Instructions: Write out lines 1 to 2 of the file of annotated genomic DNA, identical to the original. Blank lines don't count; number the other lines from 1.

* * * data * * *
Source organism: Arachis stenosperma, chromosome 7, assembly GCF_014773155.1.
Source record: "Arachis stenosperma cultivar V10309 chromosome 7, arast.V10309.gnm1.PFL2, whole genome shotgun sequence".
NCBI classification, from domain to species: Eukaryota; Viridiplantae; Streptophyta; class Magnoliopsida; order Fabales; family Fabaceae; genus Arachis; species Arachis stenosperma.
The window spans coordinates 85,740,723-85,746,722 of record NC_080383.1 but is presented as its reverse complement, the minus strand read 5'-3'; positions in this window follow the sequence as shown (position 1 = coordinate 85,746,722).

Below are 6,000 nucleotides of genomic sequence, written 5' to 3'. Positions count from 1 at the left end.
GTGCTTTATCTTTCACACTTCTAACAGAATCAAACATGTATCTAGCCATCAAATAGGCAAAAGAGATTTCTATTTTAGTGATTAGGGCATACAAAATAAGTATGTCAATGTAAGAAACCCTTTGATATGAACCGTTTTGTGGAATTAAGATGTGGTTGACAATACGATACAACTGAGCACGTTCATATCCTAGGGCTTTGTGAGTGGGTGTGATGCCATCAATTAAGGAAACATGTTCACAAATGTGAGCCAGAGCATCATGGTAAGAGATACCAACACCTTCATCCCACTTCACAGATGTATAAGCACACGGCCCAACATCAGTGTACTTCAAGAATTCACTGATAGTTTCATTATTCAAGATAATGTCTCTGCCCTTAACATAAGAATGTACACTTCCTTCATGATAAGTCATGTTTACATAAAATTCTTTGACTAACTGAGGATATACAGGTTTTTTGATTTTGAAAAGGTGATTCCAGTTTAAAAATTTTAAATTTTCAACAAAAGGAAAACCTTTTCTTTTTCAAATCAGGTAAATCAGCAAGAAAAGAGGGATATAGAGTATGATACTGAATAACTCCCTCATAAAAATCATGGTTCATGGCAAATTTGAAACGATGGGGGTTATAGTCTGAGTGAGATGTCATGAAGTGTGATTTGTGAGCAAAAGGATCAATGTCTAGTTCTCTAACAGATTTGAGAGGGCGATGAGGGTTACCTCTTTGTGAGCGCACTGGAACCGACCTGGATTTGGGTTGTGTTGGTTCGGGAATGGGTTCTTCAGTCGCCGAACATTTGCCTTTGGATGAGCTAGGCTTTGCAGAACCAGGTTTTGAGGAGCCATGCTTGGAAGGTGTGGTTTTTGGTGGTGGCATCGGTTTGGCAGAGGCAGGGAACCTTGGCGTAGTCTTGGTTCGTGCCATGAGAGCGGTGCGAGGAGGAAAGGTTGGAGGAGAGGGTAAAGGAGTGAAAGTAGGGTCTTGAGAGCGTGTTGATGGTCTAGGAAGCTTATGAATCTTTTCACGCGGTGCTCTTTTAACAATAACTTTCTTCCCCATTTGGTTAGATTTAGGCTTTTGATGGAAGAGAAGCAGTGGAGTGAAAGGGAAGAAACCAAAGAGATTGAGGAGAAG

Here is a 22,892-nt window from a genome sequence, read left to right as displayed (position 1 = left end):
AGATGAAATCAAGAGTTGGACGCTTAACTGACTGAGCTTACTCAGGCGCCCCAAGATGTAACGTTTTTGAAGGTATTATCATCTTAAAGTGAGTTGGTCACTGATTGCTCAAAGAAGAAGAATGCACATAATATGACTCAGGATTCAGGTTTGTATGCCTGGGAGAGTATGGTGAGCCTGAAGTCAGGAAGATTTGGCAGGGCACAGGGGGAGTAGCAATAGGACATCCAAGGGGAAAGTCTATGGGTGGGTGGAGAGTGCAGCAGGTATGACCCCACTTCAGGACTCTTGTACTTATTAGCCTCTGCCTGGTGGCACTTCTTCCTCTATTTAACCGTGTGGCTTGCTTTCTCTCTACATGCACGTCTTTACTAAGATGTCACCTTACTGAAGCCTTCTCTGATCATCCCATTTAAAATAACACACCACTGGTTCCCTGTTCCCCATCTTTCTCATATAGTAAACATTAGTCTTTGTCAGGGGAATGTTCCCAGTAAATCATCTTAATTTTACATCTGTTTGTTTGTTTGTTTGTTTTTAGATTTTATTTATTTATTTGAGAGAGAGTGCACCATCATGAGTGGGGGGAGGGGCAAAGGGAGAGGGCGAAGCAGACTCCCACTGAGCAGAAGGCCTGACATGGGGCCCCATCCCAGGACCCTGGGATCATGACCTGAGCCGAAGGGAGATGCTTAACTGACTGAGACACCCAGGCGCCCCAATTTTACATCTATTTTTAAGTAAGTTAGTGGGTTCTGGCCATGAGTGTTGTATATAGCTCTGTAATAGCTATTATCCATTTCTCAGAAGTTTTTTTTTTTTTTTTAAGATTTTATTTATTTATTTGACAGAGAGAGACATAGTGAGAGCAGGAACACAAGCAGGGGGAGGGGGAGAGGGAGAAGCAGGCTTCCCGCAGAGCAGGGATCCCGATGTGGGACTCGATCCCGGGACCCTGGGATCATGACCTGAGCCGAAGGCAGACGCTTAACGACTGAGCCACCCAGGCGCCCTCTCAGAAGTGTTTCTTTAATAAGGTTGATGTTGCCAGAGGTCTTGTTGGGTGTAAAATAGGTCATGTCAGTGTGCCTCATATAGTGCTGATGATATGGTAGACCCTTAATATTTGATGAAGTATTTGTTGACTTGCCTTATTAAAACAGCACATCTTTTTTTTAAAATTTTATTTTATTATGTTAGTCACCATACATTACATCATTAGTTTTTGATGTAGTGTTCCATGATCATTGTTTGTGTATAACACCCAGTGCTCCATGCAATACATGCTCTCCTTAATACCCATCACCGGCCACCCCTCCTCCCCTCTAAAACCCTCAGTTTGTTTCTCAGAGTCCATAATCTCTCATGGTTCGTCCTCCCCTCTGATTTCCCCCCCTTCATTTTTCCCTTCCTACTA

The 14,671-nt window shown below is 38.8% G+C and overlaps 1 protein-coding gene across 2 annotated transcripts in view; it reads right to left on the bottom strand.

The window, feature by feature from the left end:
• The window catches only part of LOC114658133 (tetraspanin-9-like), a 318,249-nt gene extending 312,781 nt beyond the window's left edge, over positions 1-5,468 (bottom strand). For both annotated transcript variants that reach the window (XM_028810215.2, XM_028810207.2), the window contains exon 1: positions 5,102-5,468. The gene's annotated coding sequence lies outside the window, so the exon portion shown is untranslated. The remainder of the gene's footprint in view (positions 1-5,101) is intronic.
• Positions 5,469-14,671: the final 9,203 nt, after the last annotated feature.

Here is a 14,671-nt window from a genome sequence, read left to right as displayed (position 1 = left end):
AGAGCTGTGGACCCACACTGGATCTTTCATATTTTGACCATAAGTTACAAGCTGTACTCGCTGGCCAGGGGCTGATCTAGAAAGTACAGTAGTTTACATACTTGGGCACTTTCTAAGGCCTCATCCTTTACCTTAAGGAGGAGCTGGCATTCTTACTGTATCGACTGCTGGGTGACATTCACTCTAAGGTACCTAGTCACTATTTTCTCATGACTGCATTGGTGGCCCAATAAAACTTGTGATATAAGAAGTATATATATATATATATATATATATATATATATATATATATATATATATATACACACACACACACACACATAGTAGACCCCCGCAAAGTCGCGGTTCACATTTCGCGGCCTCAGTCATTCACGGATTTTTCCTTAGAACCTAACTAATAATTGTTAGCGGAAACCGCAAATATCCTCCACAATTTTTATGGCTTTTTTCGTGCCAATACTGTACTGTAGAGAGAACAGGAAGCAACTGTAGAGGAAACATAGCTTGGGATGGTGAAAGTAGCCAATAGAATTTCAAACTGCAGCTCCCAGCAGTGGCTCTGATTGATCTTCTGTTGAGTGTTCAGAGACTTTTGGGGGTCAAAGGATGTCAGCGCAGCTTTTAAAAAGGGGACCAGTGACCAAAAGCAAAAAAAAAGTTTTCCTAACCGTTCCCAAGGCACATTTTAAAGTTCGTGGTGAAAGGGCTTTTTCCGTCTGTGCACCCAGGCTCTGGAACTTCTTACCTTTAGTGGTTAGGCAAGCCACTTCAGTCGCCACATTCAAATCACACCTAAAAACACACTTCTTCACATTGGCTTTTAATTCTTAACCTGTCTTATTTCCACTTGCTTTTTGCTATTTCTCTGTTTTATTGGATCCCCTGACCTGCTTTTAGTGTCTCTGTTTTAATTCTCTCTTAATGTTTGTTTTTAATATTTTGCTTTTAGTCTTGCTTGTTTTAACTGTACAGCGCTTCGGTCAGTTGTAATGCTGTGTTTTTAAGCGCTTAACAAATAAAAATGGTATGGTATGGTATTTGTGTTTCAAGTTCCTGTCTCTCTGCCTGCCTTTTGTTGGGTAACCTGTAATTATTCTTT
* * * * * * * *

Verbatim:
Source organism: Arachis stenosperma, chromosome 7, assembly GCF_014773155.1.
Source record: "Arachis stenosperma cultivar V10309 chromosome 7, arast.V10309.gnm1.PFL2, whole genome shotgun sequence".